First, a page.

Improve Your Arm Swing for Faster Sprints

STACK Expert Chris Cooper explains how attention to proper technique can make all the difference when sprinting.

The devil is in the details.

Your greatest improvements are going to come from the little things you do in preparation. When it comes to sprinting, the "little things" are the technical aspects of a race—most notably arm swing.

When we look at sprinting, it's easy to focus on stride length and stride frequency because they play leading roles in being fast. Bottom line: it's about the amount of force you can put into the ground and how often you do it. It's a simple equation, so it's no wonder that building explosive leg strength is a huge component of weight training programs for sprinters. But becoming stronger is only part of the overall picture.

RELATED: Speed Drill of the Day: Weighted Arm Swings

One of the most overlooked areas, especially for beginners, is the arm swing. It's a huge factor in a sprint race. When you sprint, you need to get full range of motion from your arms. The amount of force you can generate from your arms, especially out of the blocks, largely determines how well you explode off the line and how fast you are ultimately able to run.

As I mentioned before, stride length and frequency are huge components of sprinting, but both are in part determined by the motion of the arms. The faster the arms go, the faster the legs go. Being lazy with your arms limits your ability to generate speed. So don't ignore the minute details.

RELATED: Get Faster With This Sprint Form Checklist

Perfecting Your Arm Swing Technique

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Arm angles are important, and any change can negatively alter your mechanics, which can set you up for a bad time. A good place to start is around 90 degrees at the elbow, which is where this mini-band cue comes into play.

A big cue for sprinters is that arm drive should come from the shoulders. The range of motion should be from your back pocket to your ear. This keeps the movement in a single plane of motion.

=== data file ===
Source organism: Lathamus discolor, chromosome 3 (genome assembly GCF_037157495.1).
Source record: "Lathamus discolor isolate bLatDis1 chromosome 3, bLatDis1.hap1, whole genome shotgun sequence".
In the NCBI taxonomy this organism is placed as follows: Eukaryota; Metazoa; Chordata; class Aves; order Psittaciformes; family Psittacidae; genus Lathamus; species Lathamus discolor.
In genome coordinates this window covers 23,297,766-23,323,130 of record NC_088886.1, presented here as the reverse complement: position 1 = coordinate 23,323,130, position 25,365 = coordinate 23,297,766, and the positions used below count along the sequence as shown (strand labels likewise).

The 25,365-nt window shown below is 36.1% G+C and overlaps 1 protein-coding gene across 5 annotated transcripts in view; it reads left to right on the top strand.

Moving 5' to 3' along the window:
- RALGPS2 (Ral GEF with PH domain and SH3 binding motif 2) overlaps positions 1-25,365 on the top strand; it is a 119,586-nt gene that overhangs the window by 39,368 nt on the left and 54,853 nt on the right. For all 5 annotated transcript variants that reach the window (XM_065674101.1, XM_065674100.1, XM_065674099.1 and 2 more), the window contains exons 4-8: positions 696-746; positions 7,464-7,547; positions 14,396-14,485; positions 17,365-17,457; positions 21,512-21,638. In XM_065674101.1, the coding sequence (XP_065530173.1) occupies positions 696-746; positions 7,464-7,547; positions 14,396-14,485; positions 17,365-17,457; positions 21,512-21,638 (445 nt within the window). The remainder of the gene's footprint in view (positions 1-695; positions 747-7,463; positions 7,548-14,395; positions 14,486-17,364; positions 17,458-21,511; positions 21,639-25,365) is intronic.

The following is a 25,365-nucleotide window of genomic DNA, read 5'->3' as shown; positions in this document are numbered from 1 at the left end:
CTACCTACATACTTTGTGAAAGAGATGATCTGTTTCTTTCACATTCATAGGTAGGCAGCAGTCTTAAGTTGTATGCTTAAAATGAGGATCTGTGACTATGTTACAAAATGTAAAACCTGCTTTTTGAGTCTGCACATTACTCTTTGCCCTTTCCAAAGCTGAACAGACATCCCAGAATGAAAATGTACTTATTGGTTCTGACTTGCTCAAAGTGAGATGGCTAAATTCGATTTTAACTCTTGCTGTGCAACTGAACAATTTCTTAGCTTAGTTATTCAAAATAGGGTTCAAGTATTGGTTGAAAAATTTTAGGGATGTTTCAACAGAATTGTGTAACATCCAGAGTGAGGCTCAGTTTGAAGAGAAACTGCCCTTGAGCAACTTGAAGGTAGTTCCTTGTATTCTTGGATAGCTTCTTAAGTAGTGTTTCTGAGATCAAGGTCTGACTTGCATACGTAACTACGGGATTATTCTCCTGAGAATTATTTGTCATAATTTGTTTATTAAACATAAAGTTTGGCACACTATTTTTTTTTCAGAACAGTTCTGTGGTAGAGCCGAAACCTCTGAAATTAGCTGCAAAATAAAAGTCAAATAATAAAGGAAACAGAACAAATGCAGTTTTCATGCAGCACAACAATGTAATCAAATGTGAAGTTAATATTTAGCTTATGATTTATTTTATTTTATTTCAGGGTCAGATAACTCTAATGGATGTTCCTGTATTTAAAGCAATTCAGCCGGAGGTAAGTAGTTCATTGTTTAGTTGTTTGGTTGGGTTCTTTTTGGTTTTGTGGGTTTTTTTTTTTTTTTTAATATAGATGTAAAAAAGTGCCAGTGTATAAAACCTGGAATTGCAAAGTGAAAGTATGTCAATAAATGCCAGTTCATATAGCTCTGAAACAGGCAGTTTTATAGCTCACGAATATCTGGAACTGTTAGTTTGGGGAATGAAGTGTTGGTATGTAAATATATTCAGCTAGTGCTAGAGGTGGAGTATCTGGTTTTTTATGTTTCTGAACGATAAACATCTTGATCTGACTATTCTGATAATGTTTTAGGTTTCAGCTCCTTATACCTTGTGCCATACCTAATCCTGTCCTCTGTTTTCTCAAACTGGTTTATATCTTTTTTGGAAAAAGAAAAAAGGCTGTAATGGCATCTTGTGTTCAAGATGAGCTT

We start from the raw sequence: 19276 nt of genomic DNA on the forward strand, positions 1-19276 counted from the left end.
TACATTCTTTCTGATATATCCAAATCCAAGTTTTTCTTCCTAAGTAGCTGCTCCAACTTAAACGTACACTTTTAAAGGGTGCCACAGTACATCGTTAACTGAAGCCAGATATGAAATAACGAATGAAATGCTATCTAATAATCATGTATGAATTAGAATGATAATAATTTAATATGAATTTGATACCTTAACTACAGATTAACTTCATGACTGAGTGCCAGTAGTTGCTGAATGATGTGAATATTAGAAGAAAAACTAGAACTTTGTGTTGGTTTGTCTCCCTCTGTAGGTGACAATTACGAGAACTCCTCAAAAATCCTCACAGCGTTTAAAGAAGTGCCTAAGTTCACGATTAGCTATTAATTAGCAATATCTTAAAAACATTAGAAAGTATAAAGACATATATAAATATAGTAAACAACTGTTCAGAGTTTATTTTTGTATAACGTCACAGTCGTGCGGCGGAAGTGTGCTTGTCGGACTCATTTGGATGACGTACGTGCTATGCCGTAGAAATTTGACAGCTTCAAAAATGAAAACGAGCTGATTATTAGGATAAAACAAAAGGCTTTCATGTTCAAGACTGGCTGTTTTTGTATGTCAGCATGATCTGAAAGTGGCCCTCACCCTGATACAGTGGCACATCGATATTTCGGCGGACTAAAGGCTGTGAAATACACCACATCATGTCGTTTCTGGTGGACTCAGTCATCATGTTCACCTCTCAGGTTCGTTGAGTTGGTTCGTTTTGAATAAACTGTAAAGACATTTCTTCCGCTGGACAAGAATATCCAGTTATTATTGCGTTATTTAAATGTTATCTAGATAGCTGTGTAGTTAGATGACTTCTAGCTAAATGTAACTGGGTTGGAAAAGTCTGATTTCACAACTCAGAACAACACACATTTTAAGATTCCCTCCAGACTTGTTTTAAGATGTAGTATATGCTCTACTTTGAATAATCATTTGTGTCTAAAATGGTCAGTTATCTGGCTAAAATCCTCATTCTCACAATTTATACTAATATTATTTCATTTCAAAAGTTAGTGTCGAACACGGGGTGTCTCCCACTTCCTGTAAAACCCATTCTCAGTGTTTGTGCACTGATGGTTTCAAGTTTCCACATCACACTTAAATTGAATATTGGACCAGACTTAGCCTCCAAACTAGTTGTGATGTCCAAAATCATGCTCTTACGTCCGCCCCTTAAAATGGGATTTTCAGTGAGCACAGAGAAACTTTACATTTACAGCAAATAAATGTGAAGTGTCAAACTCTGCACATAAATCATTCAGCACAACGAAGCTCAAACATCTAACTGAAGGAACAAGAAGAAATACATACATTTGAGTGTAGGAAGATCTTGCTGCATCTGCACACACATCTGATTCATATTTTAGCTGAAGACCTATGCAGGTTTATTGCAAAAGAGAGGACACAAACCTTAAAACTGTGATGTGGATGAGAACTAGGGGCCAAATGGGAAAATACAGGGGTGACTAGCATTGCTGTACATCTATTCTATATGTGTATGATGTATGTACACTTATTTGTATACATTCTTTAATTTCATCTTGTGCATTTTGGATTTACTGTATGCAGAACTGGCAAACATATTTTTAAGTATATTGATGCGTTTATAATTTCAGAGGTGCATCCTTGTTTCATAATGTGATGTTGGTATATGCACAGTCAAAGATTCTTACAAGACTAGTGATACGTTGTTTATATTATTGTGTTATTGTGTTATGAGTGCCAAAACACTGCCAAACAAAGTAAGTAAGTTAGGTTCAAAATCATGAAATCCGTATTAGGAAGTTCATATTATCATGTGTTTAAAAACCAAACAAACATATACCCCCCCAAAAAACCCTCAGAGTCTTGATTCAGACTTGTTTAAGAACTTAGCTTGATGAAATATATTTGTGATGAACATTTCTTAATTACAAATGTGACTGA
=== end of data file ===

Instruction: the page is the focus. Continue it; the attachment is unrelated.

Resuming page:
RELATED: Refine Your Sprinting Mechanics to Run a Faster Race

One last thing to be aware of—and the drills below can fix these technical issues—is to avoid driving your arms from side to side. Your arms should not go across your body. This causes all sorts of issues all the way through the body, mainly affecting the hips. And when the hips get affected, you can be sure your speed will decline.

Correct your technique issues in practice so they don't pop up when it matters most, in competition.

Form and Technique Drills

Improve Your Arm Swing for Faster Sprints

Warm-ups are the perfect time to use Mini-Band Arm Swing drills. These are shown in the video above. Use them to hammer down your form, especially your arm mechanics. Placing a single mini-band on each arm will further ingrain proper arm mechanics.

This one tactile cue will give you instant feedback, because as soon as you slip and let your form go, the bands snap off. The mini-bands wrap around the hands and elbows, keeping your arms at 90-degree angles.

Think about your sprint mechanics as they are now. In all likelihood, you'd like to improve some things and clean up your movement patterns. It's equally likely that correcting those things will instantly make you a little faster than before. Drills that focus on the arms and how the feet strike the ground do wonders for technique.

Takeaway

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The best of the best take pride in attending to and perfecting the minute details of their races. That's how they got to where they are. As an experienced competitive sprinter, I can tell you that details can make or break a race. Anything from how your blocks are set up to the distance they are from the line—every detail counts.

Nowhere is this truer than in the details of technique drills. Arm drills like the ones mentioned above can help you avoid wasted motion in your sprint. Wasted motion equals seconds off the clock. Don't let details prevent you from success. Work on them until they are ingrained in your head and becomes second nature. This one cue/drill can help you get there.

Don't practice until you get it right. Practice until you can't get it wrong.


Photo Credit: Getty Images // Thinkstock

Topics: STRIDE | RUNNER | MECHANICS | SPRINTER | RANGE OF MOTION | SPRINT TRAINING | SPRINTING